The 3 Drunken Celts have found the following methods and suggestions to work extremely well. As with anything, follow the methods which work for you.
1. Pick up your glass and examine the color
2. Gently swirl the liquid about to get an idea of its viscosity and admire the “legs”
3. Cup the glass in both hands, one over the top of the glass trapping the vapors, and hold it close to your heart for a few moments to warm the liquid.
4. Remove the covering hand and pause for a few seconds.
Note: This is a safety procedure. When you warmed the whiskey in the glass you released both ethanol vapor and aromas. The ethanol will rush out before the aromas so pausing will save you from inhaling pure ethanol which would be “bad”.
5. Nose the dram. Go ahead an just stick your nose right down inside the glass and give a good long whiff or two. Some prefer to make two goes at this. One at the edge of the glass and the second right down in there.
6. Take a mouthful and move it around in your mouth making sure you hit all the taste zones and swallow or spit as occasion merits. Jim Murray would have you make “the fish face”. (This must be shown. Words to not quite capture it. If you ask real nice maybe Fergus can show you.)
7. Linger a moment and pay close attention to the finish.
Some Key Points to a Successful Tasting:
The right type of glass is very helpful. A good glass will help you properly nose the libation and warm it for taste should that be your preference. A proper whiskey tasting glass is usually round at the bottom and constricted towards the top or tall and thin to hold the vapors and aromas. Thistle shaped glasses are now getting more common on the market, in our opinion, these are the best. Riedel makes a good traditional tall glass. A brandy snifter is also fairly good choice in a pinch but not what I’d recommend for a purchase. This is generally what I end up drinking from when I’m in a typical bar setting. (A good pub will have the right glass for each type of drink though they usually won’t pull them out unless you ask, so ask.)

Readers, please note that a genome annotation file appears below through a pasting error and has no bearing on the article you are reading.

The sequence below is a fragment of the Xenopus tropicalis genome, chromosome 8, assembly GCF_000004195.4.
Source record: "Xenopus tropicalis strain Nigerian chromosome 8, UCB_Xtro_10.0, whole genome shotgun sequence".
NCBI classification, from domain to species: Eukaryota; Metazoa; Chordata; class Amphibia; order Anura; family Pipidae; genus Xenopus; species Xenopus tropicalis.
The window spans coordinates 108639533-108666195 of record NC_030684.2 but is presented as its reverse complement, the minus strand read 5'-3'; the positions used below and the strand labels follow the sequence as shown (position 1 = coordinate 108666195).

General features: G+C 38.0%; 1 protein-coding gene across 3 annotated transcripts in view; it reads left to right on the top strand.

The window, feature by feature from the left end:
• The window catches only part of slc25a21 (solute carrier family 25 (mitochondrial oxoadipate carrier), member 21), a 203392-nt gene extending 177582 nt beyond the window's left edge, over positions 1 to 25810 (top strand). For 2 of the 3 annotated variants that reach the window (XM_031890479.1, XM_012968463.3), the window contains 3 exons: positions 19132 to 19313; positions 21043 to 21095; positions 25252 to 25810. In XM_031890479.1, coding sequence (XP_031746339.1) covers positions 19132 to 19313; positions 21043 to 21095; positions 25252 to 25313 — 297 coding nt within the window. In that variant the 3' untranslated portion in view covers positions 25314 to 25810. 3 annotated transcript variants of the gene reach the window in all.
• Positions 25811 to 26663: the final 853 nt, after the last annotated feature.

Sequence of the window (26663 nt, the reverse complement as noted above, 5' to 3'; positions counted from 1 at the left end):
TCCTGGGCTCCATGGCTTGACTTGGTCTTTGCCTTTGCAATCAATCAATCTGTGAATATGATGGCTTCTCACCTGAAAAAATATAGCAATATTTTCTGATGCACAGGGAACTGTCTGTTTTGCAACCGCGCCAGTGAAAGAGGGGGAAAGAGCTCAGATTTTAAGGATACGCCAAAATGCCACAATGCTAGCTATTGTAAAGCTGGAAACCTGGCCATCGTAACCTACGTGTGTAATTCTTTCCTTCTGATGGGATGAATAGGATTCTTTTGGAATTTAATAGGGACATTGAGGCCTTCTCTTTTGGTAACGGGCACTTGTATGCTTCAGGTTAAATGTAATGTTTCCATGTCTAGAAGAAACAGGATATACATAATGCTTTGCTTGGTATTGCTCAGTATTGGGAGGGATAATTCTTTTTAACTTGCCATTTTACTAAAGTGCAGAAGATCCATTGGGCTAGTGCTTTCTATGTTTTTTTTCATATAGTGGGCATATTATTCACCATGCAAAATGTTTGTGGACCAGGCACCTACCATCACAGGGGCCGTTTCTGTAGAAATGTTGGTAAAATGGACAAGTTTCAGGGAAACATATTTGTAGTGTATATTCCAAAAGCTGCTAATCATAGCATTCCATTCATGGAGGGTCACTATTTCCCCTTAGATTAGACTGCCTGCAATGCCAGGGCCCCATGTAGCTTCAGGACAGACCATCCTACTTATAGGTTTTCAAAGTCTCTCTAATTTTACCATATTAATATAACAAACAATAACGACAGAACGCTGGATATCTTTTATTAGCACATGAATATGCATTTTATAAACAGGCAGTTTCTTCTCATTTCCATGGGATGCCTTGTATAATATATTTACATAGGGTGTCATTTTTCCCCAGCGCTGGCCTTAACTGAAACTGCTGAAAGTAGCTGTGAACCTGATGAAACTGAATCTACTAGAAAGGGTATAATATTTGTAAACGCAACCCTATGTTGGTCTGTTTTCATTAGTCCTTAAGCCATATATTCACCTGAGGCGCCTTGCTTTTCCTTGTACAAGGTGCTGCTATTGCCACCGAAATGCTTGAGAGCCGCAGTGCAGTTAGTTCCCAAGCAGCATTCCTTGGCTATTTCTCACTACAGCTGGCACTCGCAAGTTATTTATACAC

Limit the number of whiskies to 4-6. Jim Murray espouses that a whisky tasting just isn’t worth it unless you’ve 10-15 on the table. I’ve been to one of his tastings, 12 whiskies in under 2 hours. I couldn’t tell you a thing about the last 4 we had.
If you are going to put 30 different bottles on your table, spitting is encouraged. I know it sounds like a sin, but if you ever make it to the grand tasting at the Whiskies of the World Expo in San Francisco, you’ll learn to spit, end up in a hospital or miss ¾ of what is on offer.
To add a drop (of water) or not to add a drop, that is a damn good question; not to mention about as contentious a subject as the whole Mac vs. PC thing.
The argument for adding water is that when you add a drop or splash (depending on who you talk to) of water to whiskey, the flavors “blossom” and the full complexity of the whiskey can be detected. I have done this and it does work.
The argument against water is,as championed by Jim Murray of the Whiskey Bible, simply put that; For it to be whiskey the beverage must be at least 80° proof, so why would you go an add water and make the Whisky you just paid good money for not Whisky anymore? Further, you can achieve a very similar “blossoming” effect by simply warming your whiskey with your hands by cupping the glass. I have also used this technique and it works as well.
Cleansing the pallet
Black coffee is recommended by Jim Murray (referred to as “JM” elsewhere in this presentation) of the whiskey bible
Good quality unsalted crackers are recommended by Anthony Dias Blue of the Complete Book of Spirits
Water taken between different drams can be helpful
Semi Sweet or other bitter chocolate is also recommended by some
Cheese tends to confuse the pallet and should be avoided unless specifically paired to the drink.
Strong lingering flavors of any kind